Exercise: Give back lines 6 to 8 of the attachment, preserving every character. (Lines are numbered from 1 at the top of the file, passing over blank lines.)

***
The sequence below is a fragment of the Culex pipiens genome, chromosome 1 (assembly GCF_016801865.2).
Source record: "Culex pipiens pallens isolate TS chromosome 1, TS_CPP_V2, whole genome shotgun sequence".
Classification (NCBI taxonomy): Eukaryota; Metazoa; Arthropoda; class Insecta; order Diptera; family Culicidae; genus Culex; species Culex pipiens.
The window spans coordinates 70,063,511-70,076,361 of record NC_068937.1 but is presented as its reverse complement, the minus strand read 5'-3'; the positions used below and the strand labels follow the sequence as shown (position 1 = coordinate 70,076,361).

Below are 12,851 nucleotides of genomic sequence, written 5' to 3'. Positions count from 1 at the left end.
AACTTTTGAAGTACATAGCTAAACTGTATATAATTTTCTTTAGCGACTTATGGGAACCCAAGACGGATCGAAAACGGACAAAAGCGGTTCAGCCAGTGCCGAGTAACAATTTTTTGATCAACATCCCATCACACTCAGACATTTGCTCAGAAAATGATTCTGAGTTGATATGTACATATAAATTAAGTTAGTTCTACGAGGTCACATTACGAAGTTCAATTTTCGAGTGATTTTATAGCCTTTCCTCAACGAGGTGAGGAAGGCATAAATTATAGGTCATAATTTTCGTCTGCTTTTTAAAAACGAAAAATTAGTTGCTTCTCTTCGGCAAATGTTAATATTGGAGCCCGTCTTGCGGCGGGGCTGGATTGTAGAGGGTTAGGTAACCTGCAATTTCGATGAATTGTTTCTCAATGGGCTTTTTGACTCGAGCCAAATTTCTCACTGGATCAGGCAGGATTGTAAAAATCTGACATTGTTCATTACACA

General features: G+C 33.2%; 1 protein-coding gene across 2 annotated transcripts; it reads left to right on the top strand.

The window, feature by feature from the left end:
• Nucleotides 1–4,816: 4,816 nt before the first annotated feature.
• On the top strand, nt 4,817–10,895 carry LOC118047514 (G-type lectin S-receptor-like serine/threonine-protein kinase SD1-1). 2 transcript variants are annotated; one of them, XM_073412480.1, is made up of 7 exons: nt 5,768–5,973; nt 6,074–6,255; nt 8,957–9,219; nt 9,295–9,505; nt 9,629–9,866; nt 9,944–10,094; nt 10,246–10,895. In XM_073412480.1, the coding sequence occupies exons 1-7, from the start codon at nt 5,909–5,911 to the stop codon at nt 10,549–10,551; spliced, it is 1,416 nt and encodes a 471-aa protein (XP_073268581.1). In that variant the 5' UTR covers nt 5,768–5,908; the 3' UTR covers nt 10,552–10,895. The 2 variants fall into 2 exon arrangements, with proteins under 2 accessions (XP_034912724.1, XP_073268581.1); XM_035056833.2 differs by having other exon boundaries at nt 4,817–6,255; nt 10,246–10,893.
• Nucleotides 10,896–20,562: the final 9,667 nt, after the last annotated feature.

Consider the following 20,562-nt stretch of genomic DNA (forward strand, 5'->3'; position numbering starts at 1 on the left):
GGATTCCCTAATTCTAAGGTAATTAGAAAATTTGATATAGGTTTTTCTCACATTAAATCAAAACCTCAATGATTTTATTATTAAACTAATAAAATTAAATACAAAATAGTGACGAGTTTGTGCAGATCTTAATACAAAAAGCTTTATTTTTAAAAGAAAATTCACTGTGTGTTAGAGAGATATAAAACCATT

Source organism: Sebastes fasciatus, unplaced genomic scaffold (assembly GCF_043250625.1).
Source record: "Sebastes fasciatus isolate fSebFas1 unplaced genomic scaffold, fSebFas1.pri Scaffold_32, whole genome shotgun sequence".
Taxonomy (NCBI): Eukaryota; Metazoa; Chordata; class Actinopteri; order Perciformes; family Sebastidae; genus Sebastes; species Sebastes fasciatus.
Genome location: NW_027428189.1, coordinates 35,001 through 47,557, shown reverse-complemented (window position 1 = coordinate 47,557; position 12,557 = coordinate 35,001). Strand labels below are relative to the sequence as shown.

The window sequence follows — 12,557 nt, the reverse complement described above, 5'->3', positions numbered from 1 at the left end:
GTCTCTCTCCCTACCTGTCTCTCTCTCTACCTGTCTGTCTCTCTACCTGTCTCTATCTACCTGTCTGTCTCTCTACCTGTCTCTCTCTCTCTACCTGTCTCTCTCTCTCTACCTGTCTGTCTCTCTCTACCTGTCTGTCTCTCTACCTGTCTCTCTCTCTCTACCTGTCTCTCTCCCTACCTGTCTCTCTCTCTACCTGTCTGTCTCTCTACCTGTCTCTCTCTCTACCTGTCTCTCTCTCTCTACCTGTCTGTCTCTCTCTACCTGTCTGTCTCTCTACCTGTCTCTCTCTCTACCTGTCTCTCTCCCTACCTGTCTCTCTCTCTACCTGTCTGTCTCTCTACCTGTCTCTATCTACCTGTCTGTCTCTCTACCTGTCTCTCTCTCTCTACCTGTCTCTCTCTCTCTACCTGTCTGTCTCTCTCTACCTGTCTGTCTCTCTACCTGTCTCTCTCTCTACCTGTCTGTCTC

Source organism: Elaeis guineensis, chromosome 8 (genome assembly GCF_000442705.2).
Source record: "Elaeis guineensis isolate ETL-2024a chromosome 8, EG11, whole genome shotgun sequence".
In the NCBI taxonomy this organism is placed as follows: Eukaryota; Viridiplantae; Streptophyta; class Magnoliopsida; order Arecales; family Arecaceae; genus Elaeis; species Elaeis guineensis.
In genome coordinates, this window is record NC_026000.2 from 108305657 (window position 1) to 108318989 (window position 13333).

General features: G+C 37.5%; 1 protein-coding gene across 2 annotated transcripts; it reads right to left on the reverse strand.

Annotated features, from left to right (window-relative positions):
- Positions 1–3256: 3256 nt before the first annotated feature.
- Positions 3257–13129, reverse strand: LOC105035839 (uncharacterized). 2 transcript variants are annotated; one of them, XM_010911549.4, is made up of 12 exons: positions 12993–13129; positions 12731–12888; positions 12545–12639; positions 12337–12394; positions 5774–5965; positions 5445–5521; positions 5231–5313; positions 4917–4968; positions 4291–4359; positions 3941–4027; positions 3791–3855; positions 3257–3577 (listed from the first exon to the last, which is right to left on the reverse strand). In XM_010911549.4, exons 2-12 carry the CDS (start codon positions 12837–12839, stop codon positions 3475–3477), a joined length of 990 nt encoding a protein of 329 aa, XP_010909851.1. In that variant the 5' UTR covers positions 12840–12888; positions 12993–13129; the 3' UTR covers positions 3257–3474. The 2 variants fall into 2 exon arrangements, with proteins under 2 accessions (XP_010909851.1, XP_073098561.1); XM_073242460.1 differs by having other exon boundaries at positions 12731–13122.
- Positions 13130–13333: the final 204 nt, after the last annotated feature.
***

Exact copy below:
AACTTTTGAAGTACATAGCTAAACTGTATATAATTTTCTTTAGCGACTTATGGGAACCCAAGACGGATCGAAAACGGACAAAAGCGGTTCAGCCAGTGCCGAGTAACAATTTTTTGATCAACATCCCATCACACTCAGACATTTGCTCAGAAAATGATTCTGAGTTGATATGTACATATAAATTAAGTTAGTTCTACGAGGTCACATTACGAAGTTCAATTTTCGAGTGATTTTATAGCCTTTCCTCAACGAGGTGAGGAAGGCATAAATTATAGGTCATAATTTTCGTCTGCTTTTTAAAAACGAAAAATTAGTTGCTTCTCTTCGGCAAATGTTAATATTGGAGCCCGTCTTGCGGCGGGGCTGGATTGTAGAGGGTTAGGTAACCTGCAATTTCGATGAATTGTTTCTCAATGGGCTTTTTGACTCGAGCCAAATTTCTCACTGGATCAGGCAGGATTGTAAAAATCTGACATTGTTCATTACACA

General features: G+C 33.2%; 1 protein-coding gene across 2 annotated transcripts; it reads left to right on the top strand.

The window, feature by feature from the left end: